High Temple Mound
“At the heart of Hasinai existence are the cultural traditions that carry people through space and time. In the movement of the dance and the language of the song, the reality of existence is projected into the future.”
~Vynola Beaver Newkumet, Hasinai: A Traditional History of the Caddo Confederacy
Stories are not only carried by spoken word, but also in song. Every time Cah-kit-em'-bin, the Drum Dance, is performed the Caddo origin story is told and relived through song and movement connecting contemporary people with their ancestors. After their emergence from E’-wah’-dah-dut, Mother Dirt, some of the early Caddo settled for more than 500 years in the area known today as Caddo Mounds SHS. The ingenuity of the people, the richness of natural resources in the area, and the successful cultivation of wild plants and corn supported the development of a major civic and ceremonial complex. The High Temple Mound is regarded as an important element in the spiritual practice of the early Caddo. Archeologist Dr. De Ann Story called the area around The High Temple Mound the inner precinct. This was a popular area for dwellings with evidence of 26 structures that were built and occupied nearby.
When we talk about Mound A (the High Temple Mound) at Caddo Mounds SHS, we talk about it as the heart of this large early Caddo civic and ceremonial center. While much of the activity that took place at this spot over 1,000 years ago remains a mystery, archeology does reveal the presence of special structures (including one often referred to as “the maze”), ceremonial objects, and the presence of colored soils that all point to the ceremonial importance of the High Temple Mound.
Restoring native Texas prairie at Caddo Mounds SHS pays tribute to the deep roots of Caddo ancestry in East Texas and was an important first step in a broad range of land conservation projects planned for the site. According to the Native Prairie Association, the deep roots of native grassland plants protect the watersheds in which they occur, increase water infiltration and water yield, increase water supply by reducing erosion and reservoir sedimentation, and increase water quality due to the lack of fertilizer, pesticide, and herbicide use. Above ground, the native prairie provides food and shelter for pollinators and wildlife. In February 2022 a short-eared owl, a rare site in east Texas, was spotted during a winter bird survey in our restored prairie.
It is a common misconception that indigenous people lived in their native environments having little impact on those spaces. In fact, Indigenous people managed their homelands and tended the wild. In the case of the Caddo in what is now east Texas, this care would have included controlled burns, tending wild berries and nut trees, and fostering turkey habitats. Nooh (the Caddo word for turkey) are woven through Caddo stories, art, songs, dance, and historical accounts. Núh Ka áwshan (The Turkey Dance) was first documented by French explorer Henri Jotel in 1687 and is still performed today. Verses of the turkey dance song tell the story of Caddo's victories through time.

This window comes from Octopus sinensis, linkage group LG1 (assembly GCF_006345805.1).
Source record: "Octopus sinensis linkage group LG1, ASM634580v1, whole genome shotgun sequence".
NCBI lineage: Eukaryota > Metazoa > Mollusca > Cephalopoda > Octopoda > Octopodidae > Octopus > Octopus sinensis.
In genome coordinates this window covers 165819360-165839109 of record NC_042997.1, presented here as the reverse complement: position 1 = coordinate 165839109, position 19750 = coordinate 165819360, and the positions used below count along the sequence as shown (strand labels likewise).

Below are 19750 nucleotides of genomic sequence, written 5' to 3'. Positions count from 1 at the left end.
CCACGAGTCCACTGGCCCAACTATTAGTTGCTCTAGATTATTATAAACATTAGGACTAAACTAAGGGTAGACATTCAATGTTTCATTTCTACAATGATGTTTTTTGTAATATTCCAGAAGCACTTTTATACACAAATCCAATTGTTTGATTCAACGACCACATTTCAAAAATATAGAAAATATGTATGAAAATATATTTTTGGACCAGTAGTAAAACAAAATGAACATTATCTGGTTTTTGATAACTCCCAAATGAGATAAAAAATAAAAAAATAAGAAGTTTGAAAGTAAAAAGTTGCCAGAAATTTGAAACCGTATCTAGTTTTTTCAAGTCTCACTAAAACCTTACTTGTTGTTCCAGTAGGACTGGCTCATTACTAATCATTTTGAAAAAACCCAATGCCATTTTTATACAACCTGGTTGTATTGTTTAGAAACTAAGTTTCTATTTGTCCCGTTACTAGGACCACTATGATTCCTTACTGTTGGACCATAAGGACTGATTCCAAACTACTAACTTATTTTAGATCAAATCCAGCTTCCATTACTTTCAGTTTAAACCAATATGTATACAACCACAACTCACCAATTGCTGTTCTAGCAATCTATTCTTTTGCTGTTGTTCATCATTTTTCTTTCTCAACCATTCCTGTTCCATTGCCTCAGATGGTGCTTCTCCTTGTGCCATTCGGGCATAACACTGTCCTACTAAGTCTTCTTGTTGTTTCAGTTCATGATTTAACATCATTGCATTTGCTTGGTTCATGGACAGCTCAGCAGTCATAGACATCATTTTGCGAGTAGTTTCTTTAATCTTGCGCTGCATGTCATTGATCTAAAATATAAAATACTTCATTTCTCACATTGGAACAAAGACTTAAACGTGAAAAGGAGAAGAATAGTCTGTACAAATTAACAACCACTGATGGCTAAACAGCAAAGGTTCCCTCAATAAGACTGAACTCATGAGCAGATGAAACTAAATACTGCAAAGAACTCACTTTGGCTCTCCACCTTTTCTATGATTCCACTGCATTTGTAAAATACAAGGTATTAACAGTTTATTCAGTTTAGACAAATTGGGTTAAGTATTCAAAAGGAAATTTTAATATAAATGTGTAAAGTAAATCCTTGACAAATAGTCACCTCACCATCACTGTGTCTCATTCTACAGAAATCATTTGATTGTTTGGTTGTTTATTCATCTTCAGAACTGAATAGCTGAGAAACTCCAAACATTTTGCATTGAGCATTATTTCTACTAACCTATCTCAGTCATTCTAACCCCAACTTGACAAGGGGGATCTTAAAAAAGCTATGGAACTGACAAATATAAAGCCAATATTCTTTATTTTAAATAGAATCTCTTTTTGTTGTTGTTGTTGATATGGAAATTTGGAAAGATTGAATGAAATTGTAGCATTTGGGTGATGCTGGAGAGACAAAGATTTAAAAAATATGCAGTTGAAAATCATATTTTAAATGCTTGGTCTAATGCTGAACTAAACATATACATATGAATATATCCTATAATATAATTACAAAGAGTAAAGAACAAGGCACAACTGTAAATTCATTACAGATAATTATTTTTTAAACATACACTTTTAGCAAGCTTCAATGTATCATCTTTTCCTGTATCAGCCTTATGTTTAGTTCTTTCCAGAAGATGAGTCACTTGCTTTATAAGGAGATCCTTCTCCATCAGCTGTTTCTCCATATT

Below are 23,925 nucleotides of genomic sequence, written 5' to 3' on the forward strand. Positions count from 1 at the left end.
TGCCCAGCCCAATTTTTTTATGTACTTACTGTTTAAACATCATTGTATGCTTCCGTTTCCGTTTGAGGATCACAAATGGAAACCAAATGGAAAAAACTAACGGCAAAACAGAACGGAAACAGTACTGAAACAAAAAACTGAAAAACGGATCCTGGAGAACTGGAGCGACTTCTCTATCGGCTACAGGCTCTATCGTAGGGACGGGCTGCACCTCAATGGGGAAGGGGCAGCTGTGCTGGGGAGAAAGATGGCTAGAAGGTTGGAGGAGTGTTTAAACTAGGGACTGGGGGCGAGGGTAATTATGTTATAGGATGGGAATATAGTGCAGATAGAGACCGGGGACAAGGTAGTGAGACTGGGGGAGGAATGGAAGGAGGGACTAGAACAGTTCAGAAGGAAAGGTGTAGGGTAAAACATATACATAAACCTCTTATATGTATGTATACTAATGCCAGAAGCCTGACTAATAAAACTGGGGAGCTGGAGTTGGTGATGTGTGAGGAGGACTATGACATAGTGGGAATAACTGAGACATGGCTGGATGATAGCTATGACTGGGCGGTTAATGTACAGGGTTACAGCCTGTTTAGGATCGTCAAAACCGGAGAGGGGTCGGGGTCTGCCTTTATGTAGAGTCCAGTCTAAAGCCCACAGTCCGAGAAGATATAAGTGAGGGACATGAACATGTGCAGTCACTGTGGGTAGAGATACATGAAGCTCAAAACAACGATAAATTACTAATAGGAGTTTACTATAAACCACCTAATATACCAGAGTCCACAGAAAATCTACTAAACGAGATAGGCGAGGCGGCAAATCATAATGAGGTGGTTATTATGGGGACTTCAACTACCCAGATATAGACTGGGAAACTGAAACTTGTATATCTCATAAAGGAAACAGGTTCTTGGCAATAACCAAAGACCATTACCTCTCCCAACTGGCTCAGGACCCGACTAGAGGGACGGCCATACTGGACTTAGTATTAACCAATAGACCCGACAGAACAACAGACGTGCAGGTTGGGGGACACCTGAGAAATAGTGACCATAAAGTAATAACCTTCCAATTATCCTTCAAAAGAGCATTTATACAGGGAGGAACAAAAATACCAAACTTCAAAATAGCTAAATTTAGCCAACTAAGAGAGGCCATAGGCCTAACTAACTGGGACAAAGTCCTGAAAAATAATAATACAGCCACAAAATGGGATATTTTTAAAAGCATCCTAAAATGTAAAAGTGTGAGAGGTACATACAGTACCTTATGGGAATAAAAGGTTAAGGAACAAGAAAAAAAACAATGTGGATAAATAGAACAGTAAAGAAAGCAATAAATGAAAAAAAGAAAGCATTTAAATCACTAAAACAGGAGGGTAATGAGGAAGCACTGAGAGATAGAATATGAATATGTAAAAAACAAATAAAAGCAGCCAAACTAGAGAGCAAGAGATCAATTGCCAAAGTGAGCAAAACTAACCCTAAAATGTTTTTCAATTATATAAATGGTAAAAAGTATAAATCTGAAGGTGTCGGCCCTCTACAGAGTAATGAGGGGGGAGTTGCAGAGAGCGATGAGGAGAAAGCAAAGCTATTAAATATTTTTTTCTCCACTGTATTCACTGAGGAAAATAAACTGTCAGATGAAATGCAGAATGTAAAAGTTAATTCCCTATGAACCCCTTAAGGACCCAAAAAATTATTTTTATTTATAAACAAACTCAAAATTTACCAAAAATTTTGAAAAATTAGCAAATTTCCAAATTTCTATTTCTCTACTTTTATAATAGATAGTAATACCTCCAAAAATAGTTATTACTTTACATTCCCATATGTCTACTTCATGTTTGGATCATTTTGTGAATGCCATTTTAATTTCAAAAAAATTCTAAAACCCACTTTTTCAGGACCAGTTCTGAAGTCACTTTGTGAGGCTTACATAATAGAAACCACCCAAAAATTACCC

Ever wonder what it was that nurtured the ancient people of this area and provided the resources to develop agriculture, artistry, and flourishing villages and ceremonial centers? Water is a major piece of that puzzle, and the natural springs at Caddo Mounds may have been one of the things that encouraged people to settle and prosper in the area. Water plays an important role in Caddo stories, ceremonies, and everyday life. Water is central in Caddo stories of underworld creatures and transitions between worlds, the gifting of power, the care and arrival of plants, and more. Like many of us, the Caddo have a flood myth as a part of their story tradition. The natural springs and ponds onsite are home to a variety of wildlife, including koo-hoo, alligators.
Keekah Nattee Toots-ah Naht-ooh, Snake Woman’s Garden
For many in East Texas, gathering wild food and medicine, gardening, and other activities of self-sufficiency are everyday practices with knowledge and skills passed down through generations by parents and grandparents. Caddo story says that Snake Woman brought seeds to the people of the world. In This fertile East Texas landscape, the Caddo developed the skills to cultivate and care for Snake Woman’s gifts around 2,500 years ago. In this area of the Caddo homeland, they tended the foods and medicines of wild spaces as well as domesticating and cultivating garden crops.
At Caddo Mounds State Historic Site in Alto, we explore and teach about the land management, farming, and foraging practices of the early Caddo people through the knowledge of scientists (archeologists and botanists), historians, anthropologists, and contemporary Caddo people.
In 2016, after a visit to the Plum Bayou Garden at Toltec Mounds Archeological Park in Scott, Arkansas, the staff at Caddo Mounds broke ground on Snake Woman’s Garden. Snake Woman’s Garden is a 50x50 foot space that highlights the history of Caddo agriculture from prehistory to present day.
Low Platform Mound
Does the word plaza evoke thoughts of festivals, shared meals, spiritual or other community gatherings? It is likely that the Low Platform Mound (a flat-topped mound) stood at a plaza that hosted these types of activities and others such as trade, diplomatic meetings, and sports like wrestling or stickball.